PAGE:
With the new version of USB4, its speed reaches 80Gbps, and can optionally handle transmission and reception of up to 120Gbps.
The USB-IF said in September that USB4 Version 2.0 would feature a new PHY chip that employs PAM-3 encoding technology, supporting up to 80Gbps bi-directional communication (40Gbps x 4 lanes).
120 Gbps is provided as an optional specification and is achieved by setting 40 Gbps x 3 lanes on the transmitting side and one lane on the receiving side. This is intended for certain applications, such as high-resolution, high-refresh-rate USB4-based displays.
Specifically, this 120Gbps option is likely to be used, especially for gaming monitors and creative applications that use multiple high-resolution displays with HDR colour. In addition, external storage and GPU are compatible with USB4 Version 2.0.
The USB4 Version 2.0 specification supports USB 3.2 tunnelling at 10 to 20 Gbps.
At this point, it seems that a single USB-C cable, including the Thunderbolt standard, can be used to connect all kinds of peripheral devices. However, it is likely to be confusing with too many types of communication standards supported.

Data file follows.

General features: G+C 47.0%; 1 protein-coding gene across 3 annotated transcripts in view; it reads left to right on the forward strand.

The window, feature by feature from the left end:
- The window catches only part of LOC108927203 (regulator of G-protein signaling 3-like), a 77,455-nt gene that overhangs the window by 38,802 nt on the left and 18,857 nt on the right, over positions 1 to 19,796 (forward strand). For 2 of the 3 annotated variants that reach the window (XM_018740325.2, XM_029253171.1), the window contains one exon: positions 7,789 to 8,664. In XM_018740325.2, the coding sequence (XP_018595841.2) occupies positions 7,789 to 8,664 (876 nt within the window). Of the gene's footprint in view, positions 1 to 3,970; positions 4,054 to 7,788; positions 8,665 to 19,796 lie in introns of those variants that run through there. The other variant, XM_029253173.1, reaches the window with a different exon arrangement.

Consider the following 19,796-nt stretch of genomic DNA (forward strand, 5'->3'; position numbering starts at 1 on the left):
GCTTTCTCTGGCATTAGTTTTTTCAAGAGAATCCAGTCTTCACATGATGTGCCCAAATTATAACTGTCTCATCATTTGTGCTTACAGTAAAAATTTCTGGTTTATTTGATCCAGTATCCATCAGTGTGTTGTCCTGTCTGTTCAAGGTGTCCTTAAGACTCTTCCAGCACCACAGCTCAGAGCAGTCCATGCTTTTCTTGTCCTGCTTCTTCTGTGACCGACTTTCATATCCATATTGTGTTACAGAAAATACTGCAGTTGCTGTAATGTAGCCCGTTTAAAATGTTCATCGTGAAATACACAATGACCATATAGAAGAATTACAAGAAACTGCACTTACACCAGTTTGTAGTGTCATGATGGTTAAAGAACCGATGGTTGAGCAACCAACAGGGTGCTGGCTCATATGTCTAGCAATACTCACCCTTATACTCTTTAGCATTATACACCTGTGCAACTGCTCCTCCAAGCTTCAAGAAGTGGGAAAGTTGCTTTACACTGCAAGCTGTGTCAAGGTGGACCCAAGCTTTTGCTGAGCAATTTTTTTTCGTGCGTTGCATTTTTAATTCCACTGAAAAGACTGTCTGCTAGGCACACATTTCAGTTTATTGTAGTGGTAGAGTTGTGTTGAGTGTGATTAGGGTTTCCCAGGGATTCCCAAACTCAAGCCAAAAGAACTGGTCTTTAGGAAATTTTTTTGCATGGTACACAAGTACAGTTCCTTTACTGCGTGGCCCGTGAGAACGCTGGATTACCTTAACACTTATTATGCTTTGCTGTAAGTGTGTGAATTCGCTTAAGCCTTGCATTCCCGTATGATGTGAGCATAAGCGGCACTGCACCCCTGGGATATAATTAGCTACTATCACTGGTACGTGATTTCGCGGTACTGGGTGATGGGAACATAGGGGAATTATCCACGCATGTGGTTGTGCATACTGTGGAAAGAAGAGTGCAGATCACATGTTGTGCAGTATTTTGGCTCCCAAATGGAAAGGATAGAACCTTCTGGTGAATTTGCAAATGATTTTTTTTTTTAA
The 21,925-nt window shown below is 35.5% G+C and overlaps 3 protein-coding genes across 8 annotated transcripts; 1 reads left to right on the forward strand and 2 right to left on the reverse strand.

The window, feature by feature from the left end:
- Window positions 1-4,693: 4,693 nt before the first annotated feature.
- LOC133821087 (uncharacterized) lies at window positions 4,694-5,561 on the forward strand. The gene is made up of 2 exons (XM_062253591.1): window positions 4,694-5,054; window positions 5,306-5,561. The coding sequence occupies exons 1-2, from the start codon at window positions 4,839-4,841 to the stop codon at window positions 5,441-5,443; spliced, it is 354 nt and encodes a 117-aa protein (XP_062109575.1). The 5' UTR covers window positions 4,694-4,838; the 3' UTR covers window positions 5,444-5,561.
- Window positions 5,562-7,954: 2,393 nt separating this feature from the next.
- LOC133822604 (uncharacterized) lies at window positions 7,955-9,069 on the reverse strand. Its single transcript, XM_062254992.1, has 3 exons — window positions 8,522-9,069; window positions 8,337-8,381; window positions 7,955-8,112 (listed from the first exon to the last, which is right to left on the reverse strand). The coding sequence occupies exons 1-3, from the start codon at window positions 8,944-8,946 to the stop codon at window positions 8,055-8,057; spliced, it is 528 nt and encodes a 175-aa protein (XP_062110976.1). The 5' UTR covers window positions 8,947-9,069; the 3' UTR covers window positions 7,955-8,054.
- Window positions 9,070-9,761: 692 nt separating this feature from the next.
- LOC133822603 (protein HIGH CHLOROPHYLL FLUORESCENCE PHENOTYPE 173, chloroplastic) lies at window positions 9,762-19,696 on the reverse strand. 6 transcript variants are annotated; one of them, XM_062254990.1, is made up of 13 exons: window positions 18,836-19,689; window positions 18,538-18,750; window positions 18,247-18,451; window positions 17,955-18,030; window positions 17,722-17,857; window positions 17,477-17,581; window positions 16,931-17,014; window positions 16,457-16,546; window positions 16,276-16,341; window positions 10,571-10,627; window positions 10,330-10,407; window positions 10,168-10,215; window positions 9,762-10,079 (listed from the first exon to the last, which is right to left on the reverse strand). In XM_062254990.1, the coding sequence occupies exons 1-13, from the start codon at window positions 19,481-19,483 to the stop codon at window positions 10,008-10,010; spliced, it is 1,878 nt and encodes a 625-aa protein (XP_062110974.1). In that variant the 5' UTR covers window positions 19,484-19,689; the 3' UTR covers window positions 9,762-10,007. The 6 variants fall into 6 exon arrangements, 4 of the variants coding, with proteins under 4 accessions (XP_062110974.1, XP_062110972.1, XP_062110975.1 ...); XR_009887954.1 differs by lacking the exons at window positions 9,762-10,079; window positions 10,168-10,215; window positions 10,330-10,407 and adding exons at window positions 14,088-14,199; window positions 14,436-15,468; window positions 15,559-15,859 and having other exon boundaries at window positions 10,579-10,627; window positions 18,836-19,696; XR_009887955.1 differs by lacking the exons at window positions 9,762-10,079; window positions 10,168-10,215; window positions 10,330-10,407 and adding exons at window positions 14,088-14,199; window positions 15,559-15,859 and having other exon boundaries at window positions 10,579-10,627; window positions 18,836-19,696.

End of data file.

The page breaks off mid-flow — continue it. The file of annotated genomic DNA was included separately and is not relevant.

However, according to the USB-IF, gadgets that support USB4 Version 2.0 will not be available quickly. It will take another year or a year and a half.
In addition, the USB-IF wants to organize confusing names such as USB4, USB 3.1, SuperSpeed USB, etc., regarding the USB standard’s branding. In the future, describe the supported communication speed after USB.
For example, notations such as USB 3.0, USB 3.1, and USB 3.2 are all unified at USB 5Gbps, and similarly, USB 3.2 Gen 2 and USB 3.2 Gen 2 are written as USB 20Gbps.
According to this rule, products that support USB4 Version 2.0 should be marked as USB 80Gbps on the package, which will help avoid confusion by including USB4 Version 2.0 on the package.
The USB-IF has also updated the USB Type-C cable and Power Delivery specifications to support USB4 Version 2.0 communication.